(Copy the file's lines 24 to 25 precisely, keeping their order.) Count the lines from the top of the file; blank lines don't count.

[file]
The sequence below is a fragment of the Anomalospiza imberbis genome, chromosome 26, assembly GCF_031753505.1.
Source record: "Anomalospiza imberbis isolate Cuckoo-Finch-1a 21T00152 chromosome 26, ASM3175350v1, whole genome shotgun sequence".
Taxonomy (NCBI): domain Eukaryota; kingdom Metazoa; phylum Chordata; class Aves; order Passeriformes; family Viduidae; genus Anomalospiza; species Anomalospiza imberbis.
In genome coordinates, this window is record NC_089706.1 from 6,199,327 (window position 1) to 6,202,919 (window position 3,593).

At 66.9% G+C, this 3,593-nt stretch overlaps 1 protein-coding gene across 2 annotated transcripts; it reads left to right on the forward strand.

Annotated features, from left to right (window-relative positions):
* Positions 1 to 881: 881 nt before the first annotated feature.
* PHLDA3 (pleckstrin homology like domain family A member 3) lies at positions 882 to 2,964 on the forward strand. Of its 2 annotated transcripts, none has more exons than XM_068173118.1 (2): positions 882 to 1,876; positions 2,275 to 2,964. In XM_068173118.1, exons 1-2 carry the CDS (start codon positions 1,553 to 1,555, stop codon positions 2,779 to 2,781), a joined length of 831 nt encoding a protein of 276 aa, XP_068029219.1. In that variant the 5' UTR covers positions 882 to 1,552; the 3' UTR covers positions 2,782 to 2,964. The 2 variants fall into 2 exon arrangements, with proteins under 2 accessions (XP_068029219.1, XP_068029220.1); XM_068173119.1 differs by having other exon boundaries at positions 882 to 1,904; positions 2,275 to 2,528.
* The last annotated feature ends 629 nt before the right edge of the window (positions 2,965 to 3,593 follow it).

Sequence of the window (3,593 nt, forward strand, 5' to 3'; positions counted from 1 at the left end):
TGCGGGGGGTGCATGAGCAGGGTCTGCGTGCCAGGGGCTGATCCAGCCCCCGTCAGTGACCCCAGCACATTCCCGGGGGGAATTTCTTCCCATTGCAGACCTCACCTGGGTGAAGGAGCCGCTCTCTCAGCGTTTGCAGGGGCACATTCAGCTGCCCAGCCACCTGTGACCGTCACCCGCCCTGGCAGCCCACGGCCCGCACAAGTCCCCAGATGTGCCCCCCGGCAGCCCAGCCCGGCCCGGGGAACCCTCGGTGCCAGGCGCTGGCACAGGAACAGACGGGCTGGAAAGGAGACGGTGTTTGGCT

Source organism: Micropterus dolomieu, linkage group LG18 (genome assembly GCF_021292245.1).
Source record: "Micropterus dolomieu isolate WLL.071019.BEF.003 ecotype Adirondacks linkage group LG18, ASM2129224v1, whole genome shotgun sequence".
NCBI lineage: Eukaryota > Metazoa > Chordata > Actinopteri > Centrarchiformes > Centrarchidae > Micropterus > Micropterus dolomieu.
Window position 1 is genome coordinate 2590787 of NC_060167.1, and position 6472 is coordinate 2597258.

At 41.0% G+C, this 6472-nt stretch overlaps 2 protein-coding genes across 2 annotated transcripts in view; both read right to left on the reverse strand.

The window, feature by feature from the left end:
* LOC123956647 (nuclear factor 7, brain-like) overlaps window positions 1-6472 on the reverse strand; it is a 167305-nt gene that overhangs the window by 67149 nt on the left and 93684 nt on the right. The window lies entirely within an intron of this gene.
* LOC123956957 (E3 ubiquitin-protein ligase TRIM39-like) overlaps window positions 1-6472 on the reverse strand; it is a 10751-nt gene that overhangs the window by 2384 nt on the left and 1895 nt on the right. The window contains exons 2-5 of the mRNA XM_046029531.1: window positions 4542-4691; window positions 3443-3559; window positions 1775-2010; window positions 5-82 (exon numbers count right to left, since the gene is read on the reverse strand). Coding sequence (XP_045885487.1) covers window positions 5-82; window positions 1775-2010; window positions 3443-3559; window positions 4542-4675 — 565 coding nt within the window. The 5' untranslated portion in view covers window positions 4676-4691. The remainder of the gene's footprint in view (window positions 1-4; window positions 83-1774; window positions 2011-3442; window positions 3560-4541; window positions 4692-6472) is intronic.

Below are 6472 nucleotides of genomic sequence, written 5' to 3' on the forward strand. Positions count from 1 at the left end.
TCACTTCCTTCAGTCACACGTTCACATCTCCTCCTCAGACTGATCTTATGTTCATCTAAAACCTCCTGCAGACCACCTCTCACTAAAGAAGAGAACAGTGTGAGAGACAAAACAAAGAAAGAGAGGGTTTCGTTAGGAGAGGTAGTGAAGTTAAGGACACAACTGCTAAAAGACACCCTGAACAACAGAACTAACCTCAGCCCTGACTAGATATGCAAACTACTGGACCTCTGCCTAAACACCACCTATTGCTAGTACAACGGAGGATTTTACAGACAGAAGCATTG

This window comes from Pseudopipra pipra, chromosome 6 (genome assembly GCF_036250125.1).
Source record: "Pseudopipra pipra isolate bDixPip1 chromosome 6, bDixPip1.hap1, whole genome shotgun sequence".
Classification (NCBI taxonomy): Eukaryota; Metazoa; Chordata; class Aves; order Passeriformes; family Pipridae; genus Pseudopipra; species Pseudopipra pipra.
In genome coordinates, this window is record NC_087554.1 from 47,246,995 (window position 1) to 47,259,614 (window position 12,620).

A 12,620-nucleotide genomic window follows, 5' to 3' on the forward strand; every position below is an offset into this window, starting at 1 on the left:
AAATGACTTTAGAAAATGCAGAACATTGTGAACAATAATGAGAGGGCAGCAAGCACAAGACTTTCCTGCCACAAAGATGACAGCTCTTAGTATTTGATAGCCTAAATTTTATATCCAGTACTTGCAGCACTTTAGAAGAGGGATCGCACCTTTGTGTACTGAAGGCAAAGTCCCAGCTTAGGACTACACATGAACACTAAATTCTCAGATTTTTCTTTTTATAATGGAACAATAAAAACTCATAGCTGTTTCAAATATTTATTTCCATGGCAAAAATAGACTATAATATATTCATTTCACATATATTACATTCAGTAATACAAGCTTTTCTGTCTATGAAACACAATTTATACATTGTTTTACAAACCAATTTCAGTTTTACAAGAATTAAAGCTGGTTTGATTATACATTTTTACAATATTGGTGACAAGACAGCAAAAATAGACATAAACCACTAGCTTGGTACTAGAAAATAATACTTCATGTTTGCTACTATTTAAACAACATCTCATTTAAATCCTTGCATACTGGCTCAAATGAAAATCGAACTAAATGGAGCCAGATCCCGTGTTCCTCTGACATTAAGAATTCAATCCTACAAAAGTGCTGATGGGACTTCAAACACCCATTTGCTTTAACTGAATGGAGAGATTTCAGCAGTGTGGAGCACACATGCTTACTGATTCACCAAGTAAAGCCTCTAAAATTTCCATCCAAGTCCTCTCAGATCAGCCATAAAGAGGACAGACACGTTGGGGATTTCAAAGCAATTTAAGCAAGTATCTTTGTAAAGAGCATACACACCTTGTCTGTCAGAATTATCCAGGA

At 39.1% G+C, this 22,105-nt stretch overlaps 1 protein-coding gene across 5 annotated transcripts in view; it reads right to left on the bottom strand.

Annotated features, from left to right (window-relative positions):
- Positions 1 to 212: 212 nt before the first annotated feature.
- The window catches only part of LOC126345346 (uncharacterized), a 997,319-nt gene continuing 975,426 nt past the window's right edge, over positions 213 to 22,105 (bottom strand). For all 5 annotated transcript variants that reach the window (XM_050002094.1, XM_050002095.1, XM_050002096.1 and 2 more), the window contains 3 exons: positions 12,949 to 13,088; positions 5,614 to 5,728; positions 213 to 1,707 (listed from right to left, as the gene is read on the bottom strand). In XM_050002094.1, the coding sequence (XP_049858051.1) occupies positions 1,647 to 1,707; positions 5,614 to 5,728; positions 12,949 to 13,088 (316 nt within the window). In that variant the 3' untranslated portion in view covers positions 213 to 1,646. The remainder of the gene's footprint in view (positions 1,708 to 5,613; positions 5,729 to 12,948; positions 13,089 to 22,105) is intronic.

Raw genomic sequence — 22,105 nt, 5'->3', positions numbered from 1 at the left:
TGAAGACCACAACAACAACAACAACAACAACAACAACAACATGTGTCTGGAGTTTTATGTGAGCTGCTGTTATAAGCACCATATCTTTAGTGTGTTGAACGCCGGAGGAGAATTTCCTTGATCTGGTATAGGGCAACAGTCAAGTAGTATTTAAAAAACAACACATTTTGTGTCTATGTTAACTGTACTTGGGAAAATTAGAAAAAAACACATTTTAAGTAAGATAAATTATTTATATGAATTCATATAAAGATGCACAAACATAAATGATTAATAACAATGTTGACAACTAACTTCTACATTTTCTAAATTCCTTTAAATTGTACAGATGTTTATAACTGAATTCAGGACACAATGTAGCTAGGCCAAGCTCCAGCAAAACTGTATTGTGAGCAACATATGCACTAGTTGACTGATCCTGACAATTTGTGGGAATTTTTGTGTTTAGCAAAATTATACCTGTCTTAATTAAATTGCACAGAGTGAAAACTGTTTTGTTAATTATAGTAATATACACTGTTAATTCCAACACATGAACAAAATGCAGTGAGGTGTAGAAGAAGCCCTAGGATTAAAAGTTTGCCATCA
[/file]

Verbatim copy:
Classification (NCBI taxonomy): Eukaryota; Metazoa; Chordata; class Aves; order Passeriformes; family Pipridae; genus Pseudopipra; species Pseudopipra pipra.
In genome coordinates, this window is record NC_087554.1 from 47,246,995 (window position 1) to 47,259,614 (window position 12,620).